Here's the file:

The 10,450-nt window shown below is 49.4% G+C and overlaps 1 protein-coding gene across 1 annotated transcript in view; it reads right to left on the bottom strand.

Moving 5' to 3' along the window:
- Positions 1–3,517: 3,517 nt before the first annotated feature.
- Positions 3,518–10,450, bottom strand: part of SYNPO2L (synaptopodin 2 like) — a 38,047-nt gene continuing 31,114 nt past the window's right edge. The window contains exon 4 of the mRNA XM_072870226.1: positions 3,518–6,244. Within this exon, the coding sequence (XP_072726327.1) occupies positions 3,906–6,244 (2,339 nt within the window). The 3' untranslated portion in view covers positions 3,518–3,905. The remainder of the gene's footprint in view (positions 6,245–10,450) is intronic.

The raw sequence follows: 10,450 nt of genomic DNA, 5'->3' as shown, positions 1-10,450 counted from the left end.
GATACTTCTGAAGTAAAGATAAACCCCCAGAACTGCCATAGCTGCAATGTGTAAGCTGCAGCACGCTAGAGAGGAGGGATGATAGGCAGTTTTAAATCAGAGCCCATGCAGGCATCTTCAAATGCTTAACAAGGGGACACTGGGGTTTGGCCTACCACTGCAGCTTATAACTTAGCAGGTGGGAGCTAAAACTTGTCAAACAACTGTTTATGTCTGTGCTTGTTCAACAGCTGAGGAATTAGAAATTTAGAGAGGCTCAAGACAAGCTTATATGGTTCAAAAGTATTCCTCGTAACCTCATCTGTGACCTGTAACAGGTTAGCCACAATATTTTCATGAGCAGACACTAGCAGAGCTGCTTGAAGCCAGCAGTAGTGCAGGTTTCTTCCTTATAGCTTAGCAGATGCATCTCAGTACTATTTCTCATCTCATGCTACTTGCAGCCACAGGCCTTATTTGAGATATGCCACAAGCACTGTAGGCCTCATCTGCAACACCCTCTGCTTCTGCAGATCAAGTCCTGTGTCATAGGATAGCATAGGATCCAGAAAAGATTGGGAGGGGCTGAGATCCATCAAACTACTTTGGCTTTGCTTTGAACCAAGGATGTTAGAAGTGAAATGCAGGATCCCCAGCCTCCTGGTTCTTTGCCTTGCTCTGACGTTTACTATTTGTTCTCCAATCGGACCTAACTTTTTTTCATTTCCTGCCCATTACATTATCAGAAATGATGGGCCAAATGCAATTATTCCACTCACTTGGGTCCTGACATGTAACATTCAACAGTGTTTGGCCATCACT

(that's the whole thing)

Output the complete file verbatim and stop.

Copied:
The 10,450-nt window shown below is 49.4% G+C and overlaps 1 protein-coding gene across 1 annotated transcript in view; it reads right to left on the bottom strand.

Moving 5' to 3' along the window:
- Positions 1–3,517: 3,517 nt before the first annotated feature.
- Positions 3,518–10,450, bottom strand: part of SYNPO2L (synaptopodin 2 like) — a 38,047-nt gene continuing 31,114 nt past the window's right edge. The window contains exon 4 of the mRNA XM_072870226.1: positions 3,518–6,244. Within this exon, the coding sequence (XP_072726327.1) occupies positions 3,906–6,244 (2,339 nt within the window). The 3' untranslated portion in view covers positions 3,518–3,905. The remainder of the gene's footprint in view (positions 6,245–10,450) is intronic.

The raw sequence follows: 10,450 nt of genomic DNA, 5'->3' as shown, positions 1-10,450 counted from the left end.
GATACTTCTGAAGTAAAGATAAACCCCCAGAACTGCCATAGCTGCAATGTGTAAGCTGCAGCACGCTAGAGAGGAGGGATGATAGGCAGTTTTAAATCAGAGCCCATGCAGGCATCTTCAAATGCTTAACAAGGGGACACTGGGGTTTGGCCTACCACTGCAGCTTATAACTTAGCAGGTGGGAGCTAAAACTTGTCAAACAACTGTTTATGTCTGTGCTTGTTCAACAGCTGAGGAATTAGAAATTTAGAGAGGCTCAAGACAAGCTTATATGGTTCAAAAGTATTCCTCGTAACCTCATCTGTGACCTGTAACAGGTTAGCCACAATATTTTCATGAGCAGACACTAGCAGAGCTGCTTGAAGCCAGCAGTAGTGCAGGTTTCTTCCTTATAGCTTAGCAGATGCATCTCAGTACTATTTCTCATCTCATGCTACTTGCAGCCACAGGCCTTATTTGAGATATGCCACAAGCACTGTAGGCCTCATCTGCAACACCCTCTGCTTCTGCAGATCAAGTCCTGTGTCATAGGATAGCATAGGATCCAGAAAAGATTGGGAGGGGCTGAGATCCATCAAACTACTTTGGCTTTGCTTTGAACCAAGGATGTTAGAAGTGAAATGCAGGATCCCCAGCCTCCTGGTTCTTTGCCTTGCTCTGACGTTTACTATTTGTTCTCCAATCGGACCTAACTTTTTTTCATTTCCTGCCCATTACATTATCAGAAATGATGGGCCAAATGCAATTATTCCACTCACTTGGGTCCTGACATGTAACATTCAACAGTGTTTGGCCATCACT